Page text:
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Time to talk about making tax fair

The Fair Tax for Savers campaign launched this week raises the profile of an important but often overlooked issue – how New Zealanders' savings are taxed.

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People don’t like talking about tax, and they probably don’t think too much about their savings, especially those savings that are locked away until they’re 65. However, the combination of tax and savings is hugely important. When tax is taken from the earnings of an investment, less is left to reinvest. Taking tax from reinvested earnings exacts a significant toll over long periods - the Financial Services Council estimates it reduces earnings in Kiwisaver Accounts by 54.7 percent over 40 years.

Of course, any modern society needs to collect tax but it’s important that everybody shares that burden equally. It’s unfair and economically damaging otherwise. An important problem, which the Fair Tax campaign addresses, is the fact that investors in term deposits are paying far more tax than many other investors.

The Financial Services Council estimates 750,000 New Zealanders have term deposits. And there are good reasons people invest in term deposits – it’s a suitable investment for many. But it is clear these savers are carrying the burden of tax for other investors, many of whom are not paying tax at all. This is not because these other investors are hiding income from the IRD, but because the tax system does not treat important types of investment income as taxable. By far and away the most obvious investment returns overlooked by the IRD relate to housing.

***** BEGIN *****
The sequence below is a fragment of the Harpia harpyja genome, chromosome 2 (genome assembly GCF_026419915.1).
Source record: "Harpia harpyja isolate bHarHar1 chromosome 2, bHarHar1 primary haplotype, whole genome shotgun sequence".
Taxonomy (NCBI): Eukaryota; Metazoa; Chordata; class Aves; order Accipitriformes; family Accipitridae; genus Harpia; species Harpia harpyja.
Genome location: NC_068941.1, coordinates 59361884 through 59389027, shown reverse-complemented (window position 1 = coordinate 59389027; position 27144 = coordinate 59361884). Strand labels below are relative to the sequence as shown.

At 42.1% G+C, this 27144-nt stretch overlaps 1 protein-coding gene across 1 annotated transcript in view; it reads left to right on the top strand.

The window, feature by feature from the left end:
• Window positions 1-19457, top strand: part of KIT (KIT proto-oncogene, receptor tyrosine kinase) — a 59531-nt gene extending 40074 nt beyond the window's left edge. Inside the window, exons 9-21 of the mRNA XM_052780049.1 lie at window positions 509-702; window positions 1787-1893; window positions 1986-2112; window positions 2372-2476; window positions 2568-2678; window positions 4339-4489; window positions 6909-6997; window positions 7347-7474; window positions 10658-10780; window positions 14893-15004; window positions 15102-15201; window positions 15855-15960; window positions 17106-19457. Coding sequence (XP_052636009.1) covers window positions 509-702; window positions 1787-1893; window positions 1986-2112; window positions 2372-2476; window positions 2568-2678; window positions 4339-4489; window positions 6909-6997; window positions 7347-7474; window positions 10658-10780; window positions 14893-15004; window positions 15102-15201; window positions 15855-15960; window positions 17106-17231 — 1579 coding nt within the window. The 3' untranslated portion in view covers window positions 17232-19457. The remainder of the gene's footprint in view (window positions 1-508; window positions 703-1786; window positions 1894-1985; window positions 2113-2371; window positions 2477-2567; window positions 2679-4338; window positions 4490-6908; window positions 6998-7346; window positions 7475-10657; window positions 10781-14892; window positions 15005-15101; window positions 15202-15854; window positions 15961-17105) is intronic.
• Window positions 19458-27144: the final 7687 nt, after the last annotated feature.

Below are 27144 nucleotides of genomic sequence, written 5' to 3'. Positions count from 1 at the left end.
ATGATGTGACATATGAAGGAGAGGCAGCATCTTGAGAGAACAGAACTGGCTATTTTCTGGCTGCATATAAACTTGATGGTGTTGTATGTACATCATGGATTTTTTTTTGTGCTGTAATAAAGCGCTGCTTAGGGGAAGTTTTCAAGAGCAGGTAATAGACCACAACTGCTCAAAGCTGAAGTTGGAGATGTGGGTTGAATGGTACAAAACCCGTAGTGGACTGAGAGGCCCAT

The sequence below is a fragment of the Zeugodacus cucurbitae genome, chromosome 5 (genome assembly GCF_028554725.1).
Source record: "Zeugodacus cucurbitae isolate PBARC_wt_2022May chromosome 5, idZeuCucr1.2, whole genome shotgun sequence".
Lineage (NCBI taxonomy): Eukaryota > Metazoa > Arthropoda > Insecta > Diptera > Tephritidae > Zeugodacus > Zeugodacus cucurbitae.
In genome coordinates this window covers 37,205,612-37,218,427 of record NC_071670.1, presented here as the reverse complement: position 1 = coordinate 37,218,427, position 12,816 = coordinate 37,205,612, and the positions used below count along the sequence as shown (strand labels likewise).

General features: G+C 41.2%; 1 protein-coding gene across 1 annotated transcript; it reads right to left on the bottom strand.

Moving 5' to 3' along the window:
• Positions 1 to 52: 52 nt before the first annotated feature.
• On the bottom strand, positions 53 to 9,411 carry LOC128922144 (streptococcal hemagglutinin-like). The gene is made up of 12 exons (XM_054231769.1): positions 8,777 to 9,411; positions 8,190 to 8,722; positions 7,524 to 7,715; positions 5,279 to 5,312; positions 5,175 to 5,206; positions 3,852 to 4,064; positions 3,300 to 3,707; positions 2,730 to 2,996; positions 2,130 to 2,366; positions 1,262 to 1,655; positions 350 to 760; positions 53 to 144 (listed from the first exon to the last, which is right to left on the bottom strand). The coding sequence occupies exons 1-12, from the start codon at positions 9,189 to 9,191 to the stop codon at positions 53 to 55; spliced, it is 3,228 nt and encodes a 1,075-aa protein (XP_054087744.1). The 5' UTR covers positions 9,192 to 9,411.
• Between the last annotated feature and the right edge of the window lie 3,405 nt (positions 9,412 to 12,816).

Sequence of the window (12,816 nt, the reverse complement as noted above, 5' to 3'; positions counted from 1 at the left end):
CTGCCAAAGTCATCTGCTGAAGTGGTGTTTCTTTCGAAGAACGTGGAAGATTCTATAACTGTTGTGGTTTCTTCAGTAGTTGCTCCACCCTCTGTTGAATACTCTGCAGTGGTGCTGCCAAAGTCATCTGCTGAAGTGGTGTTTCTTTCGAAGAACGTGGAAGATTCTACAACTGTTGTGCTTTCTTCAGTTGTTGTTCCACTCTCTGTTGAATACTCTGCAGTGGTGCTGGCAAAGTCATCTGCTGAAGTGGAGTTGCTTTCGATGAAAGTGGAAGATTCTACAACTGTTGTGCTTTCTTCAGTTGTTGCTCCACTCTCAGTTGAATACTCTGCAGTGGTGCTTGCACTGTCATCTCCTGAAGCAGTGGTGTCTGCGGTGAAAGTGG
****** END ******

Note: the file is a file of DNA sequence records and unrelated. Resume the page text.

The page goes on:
The Fair Tax campaign proposes the inflation component of interest be excluded from tax. This follows a recommendation of the Savings Working Group, which reported in 2011. The Group recognised housing investments rewarded their owners by rising in value but these gains were not considered taxable income. Taxing only the real component of interest earned in term deposits goes some way to ensuring fixed interest investors are treated the same way – only real returns, not inflation, would be considered taxable. There is more that could be done too.

The Savings Working Group had to work within the confines of policy at the time. It couldn’t discuss the merits of taxing house price gains. It recognised the distortions and unfairness caused by leaving housing out of the tax net though. It is clearly still contributing to housing speculation and price excesses.

By highlighting the fact term deposit investors carry an unfair tax burden, the Fair Tax campaign contributes to an essential and wider debate about what investment income should be taxed.

If capital gains, or some other measure of the returns from housing, were taxed, the Government could afford to lower the tax rate paid on all investments. There would be no loss of government revenue - casting a wider net would see to that. This broadening in the tax base would allow lower tax rates on all savings. This would help with the second issue identified in the Fairer Tax campaign - the heavy tax toll currently imposed on fully taxed long term investments.

Revenue Minister Todd McClay says “taxpayers already made a significant contribution to retirement incomes…” and “what is being proposed would …disproportionately benefit those who earn the most…”. This is disingenuous. Many of those who “earn the most” currently pay no tax and they certainly are not contributing to the retirement income of others. If the Minister is genuinely interested in capping the benefits his policies offer to those who earn more than most, he should start bringing them into the tax net in the first place. And that means discussing unfair tax burdens.

The campaign is backed by Consumer New Zealand, Age Concern and the Taxpayers' Union.

By Susan Guthrie.